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      Social interactions in a solitary carnivore

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          Abstract

          In total, 177 of 245 terrestrial carnivores are described as solitary, and much of carnivore ecology is built on the assumptions that interactions between adult solitary carnivores are rare. We employed Global Positioning System (GPS) technology and motion-triggered cameras to test predictions of land-tenure territoriality and the resource dispersion hypothesis in a territorial carnivore, the puma Puma concolor. We documented 89 independent GPS interactions, 60% of which occurred at puma kills ( n = 53), 59 camera interactions, 11 (17%) of which captured courtship behaviors, and 5 other interactions (1 F-F, 3 M-F, and 1 M-M). Mean minimum weekly contact rates were 5.5 times higher in winter, the season when elk Cervus elaphus were aggregated at lower elevations and during which puma courtship primarily occurred. In winter, contacts rates were 0.6 ± 0.3 (standard deviation (SD)) interactions/week vs. 0.1 ± 0.1 (SD) interactions/week during summer. The preponderance of interactions at food sources supported the resource dispersion hypothesis, which predicts that resource fluxes can explain temporary social behaviors that do not result in any apparent benefits for the individuals involved. Conspecific tolerance is logical when a prey is so large that the predator that killed it cannot consume it entirely, and thus, the costs of tolerating a conspecific sharing the kill are less than the potential costs associated with defending it and being injured. Puma aggregations at kills numbered as high as 9, emphasizing the need for future research on what explains tolerance among solitary carnivores.

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          Most cited references 39

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          Guidelines of the American Society of Mammalogists for the use of wild mammals in research

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            The ecology of carnivore social behaviour

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              Contact networks in a wild Tasmanian devil (Sarcophilus harrisii) population: using social network analysis to reveal seasonal variability in social behaviour and its implications for transmission of devil facial tumour disease.

              The structure of the contact network between individuals has a profound effect on the transmission of infectious disease. Using a novel technology--proximity sensing radio collars--we described the contact network in a population of Tasmanian devils. This largest surviving marsupial carnivore is threatened by a novel infectious cancer. All devils were connected in a single giant component, which would permit disease to spread throughout the network from any single infected individual. Unlike the contact networks for many human diseases, the degree distribution was not highly aggregated. Nevertheless, the empirically derived networks differed from random networks. Contact networks differed between the mating and non-mating seasons, with more extended male-female associations in the mating season and a greater frequency of female-female associations outside the mating season. Our results suggest that there is limited potential to control the disease by targeting highly connected age or sex classes.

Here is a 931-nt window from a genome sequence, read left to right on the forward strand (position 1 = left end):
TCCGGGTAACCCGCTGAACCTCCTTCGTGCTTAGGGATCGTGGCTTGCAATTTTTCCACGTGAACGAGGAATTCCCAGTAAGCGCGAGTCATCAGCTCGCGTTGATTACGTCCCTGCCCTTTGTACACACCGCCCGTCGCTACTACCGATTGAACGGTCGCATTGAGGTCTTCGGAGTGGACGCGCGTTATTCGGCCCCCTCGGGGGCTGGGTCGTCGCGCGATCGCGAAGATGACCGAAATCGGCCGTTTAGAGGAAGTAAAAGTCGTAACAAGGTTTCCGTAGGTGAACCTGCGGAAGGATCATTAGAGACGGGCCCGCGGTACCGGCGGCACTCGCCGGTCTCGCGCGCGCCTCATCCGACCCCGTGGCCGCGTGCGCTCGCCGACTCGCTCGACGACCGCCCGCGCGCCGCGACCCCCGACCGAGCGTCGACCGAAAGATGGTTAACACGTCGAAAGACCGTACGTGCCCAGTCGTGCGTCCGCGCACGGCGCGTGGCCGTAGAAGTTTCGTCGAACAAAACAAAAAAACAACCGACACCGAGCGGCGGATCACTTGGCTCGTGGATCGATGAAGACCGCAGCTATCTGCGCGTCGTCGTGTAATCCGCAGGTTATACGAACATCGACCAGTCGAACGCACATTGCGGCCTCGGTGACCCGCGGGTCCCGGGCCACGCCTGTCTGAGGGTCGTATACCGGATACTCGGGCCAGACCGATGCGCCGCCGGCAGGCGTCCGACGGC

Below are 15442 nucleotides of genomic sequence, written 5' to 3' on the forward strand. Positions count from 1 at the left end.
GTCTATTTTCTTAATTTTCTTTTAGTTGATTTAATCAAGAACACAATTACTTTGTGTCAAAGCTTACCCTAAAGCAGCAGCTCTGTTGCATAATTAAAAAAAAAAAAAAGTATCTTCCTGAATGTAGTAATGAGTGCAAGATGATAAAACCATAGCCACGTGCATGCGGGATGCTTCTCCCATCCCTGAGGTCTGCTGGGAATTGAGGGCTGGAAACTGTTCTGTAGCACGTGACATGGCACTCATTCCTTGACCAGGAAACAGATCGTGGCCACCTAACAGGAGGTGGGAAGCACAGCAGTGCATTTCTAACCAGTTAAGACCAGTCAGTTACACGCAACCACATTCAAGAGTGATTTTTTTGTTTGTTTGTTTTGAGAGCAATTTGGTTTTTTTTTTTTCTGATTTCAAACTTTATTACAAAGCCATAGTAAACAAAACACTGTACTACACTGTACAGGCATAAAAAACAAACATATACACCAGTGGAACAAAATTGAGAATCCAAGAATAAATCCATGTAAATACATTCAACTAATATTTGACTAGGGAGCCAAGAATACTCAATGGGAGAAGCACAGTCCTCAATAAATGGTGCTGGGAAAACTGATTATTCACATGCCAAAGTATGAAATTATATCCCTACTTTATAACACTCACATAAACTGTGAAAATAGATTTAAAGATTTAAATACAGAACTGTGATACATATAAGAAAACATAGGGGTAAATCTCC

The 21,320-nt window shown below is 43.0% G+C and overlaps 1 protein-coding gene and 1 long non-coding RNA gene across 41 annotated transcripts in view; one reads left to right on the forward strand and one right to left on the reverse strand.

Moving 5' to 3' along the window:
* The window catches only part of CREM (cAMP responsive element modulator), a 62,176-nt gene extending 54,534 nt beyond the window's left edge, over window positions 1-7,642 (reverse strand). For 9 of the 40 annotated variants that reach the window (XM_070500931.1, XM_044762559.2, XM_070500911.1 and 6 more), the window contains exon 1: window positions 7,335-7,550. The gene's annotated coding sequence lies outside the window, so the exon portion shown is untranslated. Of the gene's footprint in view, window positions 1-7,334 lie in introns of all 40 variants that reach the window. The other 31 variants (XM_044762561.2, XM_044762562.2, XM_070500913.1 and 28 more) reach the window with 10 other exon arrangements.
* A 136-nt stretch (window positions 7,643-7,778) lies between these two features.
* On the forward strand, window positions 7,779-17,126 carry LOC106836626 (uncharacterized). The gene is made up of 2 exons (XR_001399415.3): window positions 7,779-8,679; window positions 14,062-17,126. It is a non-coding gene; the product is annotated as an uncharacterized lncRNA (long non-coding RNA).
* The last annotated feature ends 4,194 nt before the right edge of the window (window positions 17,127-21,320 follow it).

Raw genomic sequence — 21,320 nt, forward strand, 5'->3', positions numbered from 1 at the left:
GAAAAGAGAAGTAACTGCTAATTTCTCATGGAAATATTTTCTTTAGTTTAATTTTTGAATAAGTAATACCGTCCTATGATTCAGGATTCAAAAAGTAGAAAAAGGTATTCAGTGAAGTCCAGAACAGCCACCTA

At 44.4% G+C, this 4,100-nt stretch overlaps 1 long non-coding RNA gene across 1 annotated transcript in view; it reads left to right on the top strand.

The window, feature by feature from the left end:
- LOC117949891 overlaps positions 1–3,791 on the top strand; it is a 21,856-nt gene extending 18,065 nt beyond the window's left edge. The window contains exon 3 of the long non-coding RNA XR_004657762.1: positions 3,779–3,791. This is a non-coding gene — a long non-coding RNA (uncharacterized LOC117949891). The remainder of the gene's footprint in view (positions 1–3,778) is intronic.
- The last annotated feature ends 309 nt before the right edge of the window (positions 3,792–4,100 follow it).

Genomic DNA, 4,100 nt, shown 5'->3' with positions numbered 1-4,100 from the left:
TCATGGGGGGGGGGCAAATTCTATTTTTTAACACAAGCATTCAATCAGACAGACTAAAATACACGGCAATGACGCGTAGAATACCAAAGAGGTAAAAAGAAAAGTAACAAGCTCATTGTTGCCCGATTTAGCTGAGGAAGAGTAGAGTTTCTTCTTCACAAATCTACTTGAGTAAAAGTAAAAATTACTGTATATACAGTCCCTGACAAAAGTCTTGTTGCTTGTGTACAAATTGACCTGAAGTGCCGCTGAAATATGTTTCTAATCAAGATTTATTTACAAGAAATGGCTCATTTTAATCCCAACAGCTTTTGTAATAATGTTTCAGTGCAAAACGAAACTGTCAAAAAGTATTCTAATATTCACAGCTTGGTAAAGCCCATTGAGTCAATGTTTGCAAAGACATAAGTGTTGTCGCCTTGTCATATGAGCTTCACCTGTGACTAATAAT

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                Author and article information

                Journal
                Curr Zool
                Curr Zool
                czoolo
                Current Zoology
                Oxford University Press
                1674-5507
                August 2017
                10 July 2016
                10 July 2016
                : 63
                : 4
                : 357-362
                zow080
                10.1093/cz/zow080
                5804185
                © The Author (2016). Published by Oxford University Press.

                This is an Open Access article distributed under the terms of the Creative Commons Attribution Non-Commercial License ( http://creativecommons.org/licenses/by-nc/4.0/), which permits non-commercial re-use, distribution, and reproduction in any medium, provided the original work is properly cited. For commercial re-use, please contact journals.permissions@oup.com

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                Pages: 6
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                Funding
                Funded by: Summerlee Foundation 10.13039/100001886
                Funded by: National Geographic Society 10.13039/100006363
                Funded by: Community Foundation of Jackson Hole 10.13039/100001052
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